To the your drum

Sunday Independent (Ireland) - Living - - CINEMA -

and Dublin, he grins in­vol­un­tar­ily and goes all coy about what he is do­ing next. “I don’t know if I’m al­lowed talk about it or what? ” he asks Mc­carthy. They do some mut­ter­ing, I haz­ard a guess, suf­fice to say it’s good. It’s ironic that al­though just turned 24, Mc­carthy was hav­ing doubts of his own about his ca­reer choice, even though he too had wanted noth­ing but to be an ac­tor since child­hood. His in­ter­est is very much in theatre but this big break has rein­vig­o­rated his pas­sion.

Straight af­ter his Leav­ing Cert Mc­carthy spent three years at the London Academy of Mu­sic and Dra­matic Art. He rather as­tutely got him­self a US Green Card and in early 2015 moved to LA. Not an aw­ful lot hap­pened for him from the many au­di­tions he went to in that first 18 months. When he got a break it was in Dublin. “I came back here and I filmed this and then I went back to LA and did an­other nine-month stint, but it was very dis­heart­en­ing,” he says. “I was plan­ning on mov­ing back here when very serendip­i­tously the call came through for AP Bio.”

A new NBC Com­edy se­ries writ­ten by Satur­day Night Live’s Seth Mey­ers, AP Bio is set in a high school (“I’ve only ever played 17 year olds!”) which has started shoot­ing. “It’s not a sit­com, there is no laugh­ter track, it’s a sin­gle cam­era, a lot more in the vein of The Of­fice or Parks and Rec.”

Both agree that some­thing in­ter­est­ing hap­pened when they let go a lit­tle. Mur­phy nods as Mc­carthy says: “I spent so long push­ing, try­ing to force some­thing to hap­pen then as soon as I got to a point where I thought I can’t do this any­more, put my hands up and walked away just to re-eval­u­ate, it hap­pened.”

They also bri­dle at the bad rep mil­len­ni­als, for whom they are surely poster boys, have for not be­ing able to stick at things. “It in­fu­ri­ates me!” says Mc­carthy, point­ing out that “mil­len­ni­als aren’t a prod­uct of them­selves, we’re a prod­uct of our par­ents, you cre­ated us so if you have a prob­lem with us you have to look at your­selves is how I feel per­son­ally.” Mur­phy adds: “It’s also a ridicu­lous gen­er­al­i­sa­tion.”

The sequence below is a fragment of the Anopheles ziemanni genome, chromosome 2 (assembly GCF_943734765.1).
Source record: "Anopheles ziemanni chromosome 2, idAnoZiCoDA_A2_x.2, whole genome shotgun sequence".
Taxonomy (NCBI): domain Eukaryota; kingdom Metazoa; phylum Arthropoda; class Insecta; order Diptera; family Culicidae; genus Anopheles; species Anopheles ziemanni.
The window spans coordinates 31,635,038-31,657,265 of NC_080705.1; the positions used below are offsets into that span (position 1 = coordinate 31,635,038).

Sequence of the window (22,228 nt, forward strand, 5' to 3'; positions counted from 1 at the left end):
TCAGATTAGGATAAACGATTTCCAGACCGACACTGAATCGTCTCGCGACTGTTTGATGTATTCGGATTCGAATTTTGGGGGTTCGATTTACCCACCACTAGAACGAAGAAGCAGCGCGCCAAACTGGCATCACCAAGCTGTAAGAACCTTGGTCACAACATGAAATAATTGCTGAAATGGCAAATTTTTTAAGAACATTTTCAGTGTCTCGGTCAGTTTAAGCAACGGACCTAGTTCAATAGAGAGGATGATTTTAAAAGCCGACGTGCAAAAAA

They point out how dis­en­fran­chised it can feel to be young when so many ma­jor de­ci­sions that will af­fect the rest of their lives are made by much older gen­er­a­tions. Mc­carthy, who lived in the US dur­ing the last elec­tion, points to the de­mo­graph­ics that voted for Trump. “There was only one state where the 18-25 de­mo­graphic voted Repub­li­can.” Mur­phy lived through Brexit in London. “That was the same, young peo­ple and old peo­ple wanted dif­fer­ent things.”

One gen­er­a­tional gen­er­al­i­sa­tion they do ac­cept is that theirs is an emo­tion­ally richer one.

The Drum­mer and the Keeper is a story of friend­ship and good friend­ship sto­ries of­ten pack a more pow­er­ful emo­tional punch than any ro­mance. “I was raised by women so I think that in­flu­enced me,” says Mur­phy. “But as a gen­er­a­tion I think we’re re­defin­ing the no­tion of mas­culin­ity and I think it’s im­por­tant to do that.”

And they see a change in the Ire­land they were keen to leave. “When I moved away orig­i­nally I was dis­il­lu­sioned with Dublin,” says Mc­carthy. “I felt trapped and I moved to London and I had an amaz­ing time but now, I don’t know if I’m see­ing it through rose-tinted glasses, but it feels like it’s hav­ing a cul­tural, artis­tic re­nais­sance.”

As for most peo­ple dis­tance teaches you that Dublin or Ire­land isn’t that bad. Mc­carthy was re­cently called a Dubliner in print for the first time and he was de­lighted. “When I had these child­hood dreams of be­ing an ac­tor I thought no­body in Ire­land does that, but now I have friends pop­ping up all over the world.”

Mur­phy is happy that his first big break has, de­spite his trav­els, hap­pened in Ire­land. “All you want to do as an ac­tor com­ing through is be part of some­thing that means some­thing. And I was so de­lighted that it was here.”

‘It all sounds rather se­ri­ous, but the film has a very light touch’

The Drum­mer and the Keeper, now show­ing, Cert 15A

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